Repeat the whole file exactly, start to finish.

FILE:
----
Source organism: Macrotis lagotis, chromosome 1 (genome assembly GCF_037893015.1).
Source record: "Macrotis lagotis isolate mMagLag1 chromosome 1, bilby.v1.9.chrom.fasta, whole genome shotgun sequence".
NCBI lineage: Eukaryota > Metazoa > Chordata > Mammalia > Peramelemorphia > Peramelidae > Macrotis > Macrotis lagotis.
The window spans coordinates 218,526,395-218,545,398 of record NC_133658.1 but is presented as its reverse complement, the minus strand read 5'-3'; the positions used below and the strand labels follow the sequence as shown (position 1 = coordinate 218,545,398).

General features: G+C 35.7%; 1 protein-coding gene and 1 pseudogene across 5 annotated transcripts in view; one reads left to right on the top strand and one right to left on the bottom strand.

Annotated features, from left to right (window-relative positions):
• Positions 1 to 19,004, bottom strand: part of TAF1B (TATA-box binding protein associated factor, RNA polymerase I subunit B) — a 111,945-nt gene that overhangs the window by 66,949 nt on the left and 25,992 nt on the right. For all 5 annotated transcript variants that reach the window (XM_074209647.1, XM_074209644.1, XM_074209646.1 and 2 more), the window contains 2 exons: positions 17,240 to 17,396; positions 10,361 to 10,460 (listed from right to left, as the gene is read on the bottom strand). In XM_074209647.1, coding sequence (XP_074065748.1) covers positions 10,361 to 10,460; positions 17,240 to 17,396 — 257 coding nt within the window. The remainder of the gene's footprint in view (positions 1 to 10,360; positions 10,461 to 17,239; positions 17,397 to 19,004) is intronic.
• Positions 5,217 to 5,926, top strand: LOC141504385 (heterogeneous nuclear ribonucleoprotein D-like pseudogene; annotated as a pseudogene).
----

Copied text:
Source organism: Macrotis lagotis, chromosome 1 (genome assembly GCF_037893015.1).
Source record: "Macrotis lagotis isolate mMagLag1 chromosome 1, bilby.v1.9.chrom.fasta, whole genome shotgun sequence".
NCBI lineage: Eukaryota > Metazoa > Chordata > Mammalia > Peramelemorphia > Peramelidae > Macrotis > Macrotis lagotis.
The window spans coordinates 218,526,395-218,545,398 of record NC_133658.1 but is presented as its reverse complement, the minus strand read 5'-3'; the positions used below and the strand labels follow the sequence as shown (position 1 = coordinate 218,545,398).

General features: G+C 35.7%; 1 protein-coding gene and 1 pseudogene across 5 annotated transcripts in view; one reads left to right on the top strand and one right to left on the bottom strand.

Annotated features, from left to right (window-relative positions):
• Positions 1 to 19,004, bottom strand: part of TAF1B (TATA-box binding protein associated factor, RNA polymerase I subunit B) — a 111,945-nt gene that overhangs the window by 66,949 nt on the left and 25,992 nt on the right. For all 5 annotated transcript variants that reach the window (XM_074209647.1, XM_074209644.1, XM_074209646.1 and 2 more), the window contains 2 exons: positions 17,240 to 17,396; positions 10,361 to 10,460 (listed from right to left, as the gene is read on the bottom strand). In XM_074209647.1, coding sequence (XP_074065748.1) covers positions 10,361 to 10,460; positions 17,240 to 17,396 — 257 coding nt within the window. The remainder of the gene's footprint in view (positions 1 to 10,360; positions 10,461 to 17,239; positions 17,397 to 19,004) is intronic.
• Positions 5,217 to 5,926, top strand: LOC141504385 (heterogeneous nuclear ribonucleoprotein D-like pseudogene; annotated as a pseudogene).